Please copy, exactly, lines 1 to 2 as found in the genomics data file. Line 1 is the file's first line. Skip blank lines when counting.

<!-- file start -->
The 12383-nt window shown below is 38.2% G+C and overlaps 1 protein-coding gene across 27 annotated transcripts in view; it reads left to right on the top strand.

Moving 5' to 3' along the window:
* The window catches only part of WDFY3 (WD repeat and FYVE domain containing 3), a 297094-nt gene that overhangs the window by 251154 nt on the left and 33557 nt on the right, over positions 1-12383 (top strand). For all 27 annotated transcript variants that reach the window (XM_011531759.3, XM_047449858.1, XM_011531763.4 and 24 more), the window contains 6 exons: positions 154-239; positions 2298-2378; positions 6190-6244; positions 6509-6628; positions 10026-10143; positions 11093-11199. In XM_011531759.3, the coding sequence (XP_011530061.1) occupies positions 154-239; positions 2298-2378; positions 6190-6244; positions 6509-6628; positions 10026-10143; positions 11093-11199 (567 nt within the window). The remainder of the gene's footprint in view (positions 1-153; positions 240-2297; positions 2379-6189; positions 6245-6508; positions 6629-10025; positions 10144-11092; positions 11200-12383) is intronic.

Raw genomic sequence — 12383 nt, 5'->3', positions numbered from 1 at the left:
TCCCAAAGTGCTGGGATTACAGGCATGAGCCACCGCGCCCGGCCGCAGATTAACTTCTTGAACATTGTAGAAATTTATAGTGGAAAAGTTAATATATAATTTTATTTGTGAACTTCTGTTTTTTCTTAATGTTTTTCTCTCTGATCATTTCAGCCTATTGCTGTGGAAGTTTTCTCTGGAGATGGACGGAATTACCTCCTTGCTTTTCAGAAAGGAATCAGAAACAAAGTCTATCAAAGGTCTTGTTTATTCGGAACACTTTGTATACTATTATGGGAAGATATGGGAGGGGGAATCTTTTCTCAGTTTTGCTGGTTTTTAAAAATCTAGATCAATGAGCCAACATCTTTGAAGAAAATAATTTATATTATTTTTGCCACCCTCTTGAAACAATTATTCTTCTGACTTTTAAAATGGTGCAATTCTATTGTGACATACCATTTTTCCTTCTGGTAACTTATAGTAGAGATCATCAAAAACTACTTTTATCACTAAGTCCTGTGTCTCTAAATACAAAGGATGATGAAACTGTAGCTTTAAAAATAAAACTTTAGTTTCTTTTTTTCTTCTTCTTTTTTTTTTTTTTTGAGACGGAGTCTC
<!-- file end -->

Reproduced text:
The 12383-nt window shown below is 38.2% G+C and overlaps 1 protein-coding gene across 27 annotated transcripts in view; it reads left to right on the top strand.

Moving 5' to 3' along the window: